From this vantage point, we could see the steep north-facing slope of the glacial headwall quite well. To my surprise, the gently dipping chert beds were clearly offset by a normal fault. A normal fault accommodates crustal extension. Kind of like a bookshelf with no bookend, the books extend away from one another and slide down, making little ridges and valleys. The Independence Mountains range, the range in which Jack Peak resides, is actually a normal fault-bound range much like the entire Basin and Range country of Nevada.

Then, another feature caught my attention. The horizontal beds of chert became truncated by another fault, putting chert against gray quartzite. AMAZING! A thrust fault! The older quartzite formation was thrust over the slightly younger chert formation, probably during the compressional mountain building (orogeny) episodes during the late Paleozoic to Mesozoic (250-180 million years ago). Based on the geographic location and rocks involved, the thrust fault may be an expression of the Sonoma Orogeny and the Golconda allochthon, though I need to do a lot more reading and research to pin that down.

As the group rested on the black chert in the saddle, I scampered up to the top of Jack Peak, passing over another fault and walking back onto gray quartzite. After a short yoga stretch, looking around, and taking pictures, I noticed my cell phone had signal. I texted my spouse, sent my son a goofy selfie from the peak, and sent a photo (panorama below) to the Friends of the Owyhee Board of Directors, Tim, and Katalin to share the joy (note: Katalin was at the Lower Owyhee Canyon for Public Lands Day coordinating a clean-up effort! Thanks to all that came out!). On the return hike down, I collected some chert samples to use in the Owyhee Rocks collection we use with our youth programming endeavors.

Jack Peak, 2021. Photo by Sammy Castonguay. Left is south, right is north.

That evening, still needing more exploration, a couple of us drove to Tuscarora. It's a neat place that I look forward to going back to when the museum is open. Did you know there is a pottery school there?

But I still have one thing on my mind: the oldest rocks of the Owyhee watershed. To the east of the Independence Mountains, Nevada Highway 225 occupies the valley and connects Owyhee to Elko. That area is drained by the East Fork Owyhee, and the Wildhorse Reservoir collects those waters before it reaches Owyhee, NV. Months ago, while poring over maps of this region and looking for places to visit and rocks to touch, I noticed a dark brown swath of rock southeast of the reservoir as the river turns east. The color dark brown on geologic maps is reserved for Precambrian rock units—older than macroscopic fossilized life and than the Paleozoic rocks we had been hiking in. Sunday morning, we packed up, drove through Bull Run Basin on Maggie Summit Road (spectacular fall colors!!), and then south on Nevada Highway 225 toward the spot.

Now, I should clarify: this swath of brown is only present on one map and not two others. The Nevada Bureau of Mines and Geology (NBMG) has an interactive geologic map tool on their website that includes this swath. As our caravan turned onto gravel and I could see the low hills, my heart began to flutter. I'm pretty passionate about geology, as many of you know, and I find it a sacred endeavor to pilgrimage to rock sites such as this. I mean, the oldest rocks of the Owyhee are more than a billion years old!?!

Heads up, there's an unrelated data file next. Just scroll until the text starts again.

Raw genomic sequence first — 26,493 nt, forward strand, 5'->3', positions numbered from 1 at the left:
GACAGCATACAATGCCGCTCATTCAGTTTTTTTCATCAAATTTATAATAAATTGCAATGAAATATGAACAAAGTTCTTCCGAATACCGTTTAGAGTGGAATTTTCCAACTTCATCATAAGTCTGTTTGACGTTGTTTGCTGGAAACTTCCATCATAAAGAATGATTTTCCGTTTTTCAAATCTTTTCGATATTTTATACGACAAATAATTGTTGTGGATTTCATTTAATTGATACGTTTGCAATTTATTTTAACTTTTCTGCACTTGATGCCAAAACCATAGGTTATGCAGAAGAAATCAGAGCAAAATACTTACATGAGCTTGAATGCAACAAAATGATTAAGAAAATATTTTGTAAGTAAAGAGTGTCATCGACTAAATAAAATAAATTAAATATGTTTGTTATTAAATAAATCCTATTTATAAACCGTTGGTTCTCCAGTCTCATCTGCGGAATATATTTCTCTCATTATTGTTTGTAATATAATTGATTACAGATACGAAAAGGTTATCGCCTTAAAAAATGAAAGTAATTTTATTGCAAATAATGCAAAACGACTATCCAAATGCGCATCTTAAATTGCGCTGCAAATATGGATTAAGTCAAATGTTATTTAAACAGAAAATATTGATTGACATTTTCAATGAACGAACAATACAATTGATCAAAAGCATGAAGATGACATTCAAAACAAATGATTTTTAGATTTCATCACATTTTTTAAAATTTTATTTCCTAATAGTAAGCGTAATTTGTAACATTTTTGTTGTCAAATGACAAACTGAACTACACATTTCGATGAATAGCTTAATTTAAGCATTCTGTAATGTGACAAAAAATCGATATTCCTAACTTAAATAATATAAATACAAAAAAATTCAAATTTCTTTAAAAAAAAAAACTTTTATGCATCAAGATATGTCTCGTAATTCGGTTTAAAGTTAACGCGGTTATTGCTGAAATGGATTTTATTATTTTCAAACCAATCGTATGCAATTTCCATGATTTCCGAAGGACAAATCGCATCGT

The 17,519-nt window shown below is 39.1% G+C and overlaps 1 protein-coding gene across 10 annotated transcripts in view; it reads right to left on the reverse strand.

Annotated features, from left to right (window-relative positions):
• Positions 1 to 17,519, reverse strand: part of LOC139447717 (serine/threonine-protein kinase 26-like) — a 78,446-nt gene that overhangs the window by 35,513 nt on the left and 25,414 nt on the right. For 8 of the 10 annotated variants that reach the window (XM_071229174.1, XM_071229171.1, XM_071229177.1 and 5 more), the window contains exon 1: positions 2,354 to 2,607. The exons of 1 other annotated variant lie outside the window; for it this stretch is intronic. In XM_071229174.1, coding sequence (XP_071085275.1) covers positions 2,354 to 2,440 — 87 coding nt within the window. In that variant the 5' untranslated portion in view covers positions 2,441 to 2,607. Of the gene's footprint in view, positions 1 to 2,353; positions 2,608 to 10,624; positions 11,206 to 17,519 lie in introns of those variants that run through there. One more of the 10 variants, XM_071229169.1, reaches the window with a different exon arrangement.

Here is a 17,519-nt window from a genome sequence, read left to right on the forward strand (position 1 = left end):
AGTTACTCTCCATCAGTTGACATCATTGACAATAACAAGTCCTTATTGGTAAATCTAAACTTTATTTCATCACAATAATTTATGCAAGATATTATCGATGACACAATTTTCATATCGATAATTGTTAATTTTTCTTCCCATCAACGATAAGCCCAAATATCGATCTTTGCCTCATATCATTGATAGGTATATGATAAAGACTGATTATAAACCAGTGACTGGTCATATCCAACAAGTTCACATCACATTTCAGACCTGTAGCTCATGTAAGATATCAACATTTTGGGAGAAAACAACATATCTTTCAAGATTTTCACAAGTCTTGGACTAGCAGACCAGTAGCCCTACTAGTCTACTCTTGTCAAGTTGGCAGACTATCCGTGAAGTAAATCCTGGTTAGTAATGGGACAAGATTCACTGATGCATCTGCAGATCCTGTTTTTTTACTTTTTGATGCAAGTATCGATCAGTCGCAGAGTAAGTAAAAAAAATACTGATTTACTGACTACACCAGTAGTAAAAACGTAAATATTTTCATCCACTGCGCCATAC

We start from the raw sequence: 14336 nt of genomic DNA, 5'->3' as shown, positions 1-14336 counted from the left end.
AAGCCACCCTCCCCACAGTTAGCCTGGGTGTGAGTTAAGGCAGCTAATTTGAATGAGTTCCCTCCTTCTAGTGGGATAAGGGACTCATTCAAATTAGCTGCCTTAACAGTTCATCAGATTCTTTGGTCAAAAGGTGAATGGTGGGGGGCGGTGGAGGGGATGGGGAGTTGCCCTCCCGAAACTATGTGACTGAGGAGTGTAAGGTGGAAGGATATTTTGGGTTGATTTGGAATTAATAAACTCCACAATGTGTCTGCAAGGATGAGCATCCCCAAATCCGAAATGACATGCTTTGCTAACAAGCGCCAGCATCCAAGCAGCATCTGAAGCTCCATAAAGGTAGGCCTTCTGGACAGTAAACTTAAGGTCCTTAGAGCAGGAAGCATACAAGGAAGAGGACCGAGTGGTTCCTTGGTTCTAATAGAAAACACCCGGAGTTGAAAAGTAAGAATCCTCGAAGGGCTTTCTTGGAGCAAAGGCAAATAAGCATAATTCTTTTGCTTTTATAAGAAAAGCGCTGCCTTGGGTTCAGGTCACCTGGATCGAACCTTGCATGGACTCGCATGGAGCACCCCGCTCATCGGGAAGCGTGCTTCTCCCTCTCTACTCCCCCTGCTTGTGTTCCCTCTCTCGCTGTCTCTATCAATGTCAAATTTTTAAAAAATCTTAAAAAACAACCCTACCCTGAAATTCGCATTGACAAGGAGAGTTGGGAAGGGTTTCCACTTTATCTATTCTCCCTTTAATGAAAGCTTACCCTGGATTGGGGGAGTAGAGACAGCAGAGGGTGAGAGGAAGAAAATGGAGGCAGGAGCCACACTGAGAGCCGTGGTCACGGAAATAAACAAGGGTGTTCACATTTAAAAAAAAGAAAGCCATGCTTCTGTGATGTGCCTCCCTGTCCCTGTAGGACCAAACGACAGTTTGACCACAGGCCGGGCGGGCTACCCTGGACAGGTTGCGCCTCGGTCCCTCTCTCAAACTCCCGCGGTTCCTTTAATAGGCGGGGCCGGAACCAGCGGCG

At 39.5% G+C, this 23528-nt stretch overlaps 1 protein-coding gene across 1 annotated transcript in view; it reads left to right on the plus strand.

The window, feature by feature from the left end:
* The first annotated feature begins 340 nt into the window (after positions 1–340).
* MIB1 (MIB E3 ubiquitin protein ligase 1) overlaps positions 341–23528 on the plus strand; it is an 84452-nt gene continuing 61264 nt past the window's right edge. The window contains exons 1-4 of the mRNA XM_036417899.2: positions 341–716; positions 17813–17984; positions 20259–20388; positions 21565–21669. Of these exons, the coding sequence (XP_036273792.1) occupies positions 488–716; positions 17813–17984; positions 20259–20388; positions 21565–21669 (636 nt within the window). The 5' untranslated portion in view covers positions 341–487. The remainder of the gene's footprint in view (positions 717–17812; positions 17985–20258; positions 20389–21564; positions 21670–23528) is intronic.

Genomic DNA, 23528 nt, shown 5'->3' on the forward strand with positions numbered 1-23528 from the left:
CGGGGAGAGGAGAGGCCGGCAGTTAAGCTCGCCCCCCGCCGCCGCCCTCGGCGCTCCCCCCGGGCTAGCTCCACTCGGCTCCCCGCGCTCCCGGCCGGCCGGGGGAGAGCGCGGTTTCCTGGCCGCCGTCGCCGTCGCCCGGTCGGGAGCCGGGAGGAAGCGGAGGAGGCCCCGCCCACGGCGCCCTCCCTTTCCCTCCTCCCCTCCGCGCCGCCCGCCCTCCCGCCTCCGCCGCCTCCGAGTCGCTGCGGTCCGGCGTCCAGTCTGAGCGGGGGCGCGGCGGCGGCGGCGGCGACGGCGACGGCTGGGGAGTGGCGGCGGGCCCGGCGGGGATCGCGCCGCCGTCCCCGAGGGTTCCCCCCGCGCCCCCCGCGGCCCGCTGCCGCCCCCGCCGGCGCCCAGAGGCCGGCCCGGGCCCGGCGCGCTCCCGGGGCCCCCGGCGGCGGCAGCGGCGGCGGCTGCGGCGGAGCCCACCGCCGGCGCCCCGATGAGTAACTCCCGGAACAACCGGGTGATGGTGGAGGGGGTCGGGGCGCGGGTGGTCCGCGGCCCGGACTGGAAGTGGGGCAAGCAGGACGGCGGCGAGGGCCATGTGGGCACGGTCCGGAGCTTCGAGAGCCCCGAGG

We pulled up to the hill I had marked on my map, and oddly enough, there is a big turnout. Do geology classes come here to gawk at these rocks? Had the Geologic Society of America run field trips here? Did many other pilgrims stop here to be in the presence of such glory? Or maybe it is just a convenient pull-out. (In my mind, it could only be the former.)

Packs on, we charged up the hill toward a rock outcrop. From afar, I could already see fractures and textures in the rock that I was not expecting. With every step, my heart became heavier and heavier as I realized I was walking to a rhyolite outcrop. Hammer. Hand lens. Yep. Just rhyolite, the most common rock of the Owyhee. Fine-grained with a pinkish groundmass, large plagioclase phenocrysts homogeneously spread throughout, with a vitrophyre glass base. This unaltered lava rock is young. Head hanging, I hopelessly led the group to two more spots, already knowing the outcome: our search for the oldest rocks in the Owyhee—thought to be a Precambrian age schist (metamorphic rock)—was a farce. We were tricked. I think the map is wrong and will contact my friend at the NBMG to sort this out. Ideally, I'm wrong and Mike will laugh at me, telling me I just didn't walk far enough up the hill.

While parked, we scanned the rest of the landscape and our maps. By this point, my device had been used for pictures, music, and maps and had 2% battery left. I noticed a spring to the south labeled Owyhee River Source. "What? There is a source spring?" a friend proclaimed. And then, my device died. With no map to be confident we could make it there, we decided that was a trip for another day. Early next year, we will release the 2022 field trip list and I am determined to trip here with you friends of the Owyhee!

Map by Sammy Castonguay.


Sammy Castonguay is the Program Director for Friends of the Owyhee and was a founding board member back in the early days, helping Tim to expand reach, run more trips, and start youth programming. He is also a geologist, as if you didn't already know. :) In a few weeks, he will be presenting a poster at the Geologic Society of America conference (an all-vaccinated event, with a mandatory negative test 48 hours before arrival) in Portland, OR on Owyhee Geodiversity. The poster will reflect what I have observed in the Owyhee Geology Series and the content of the November 18th summary presentation.

This was the picture I sent to my son from the top of Jack Peak.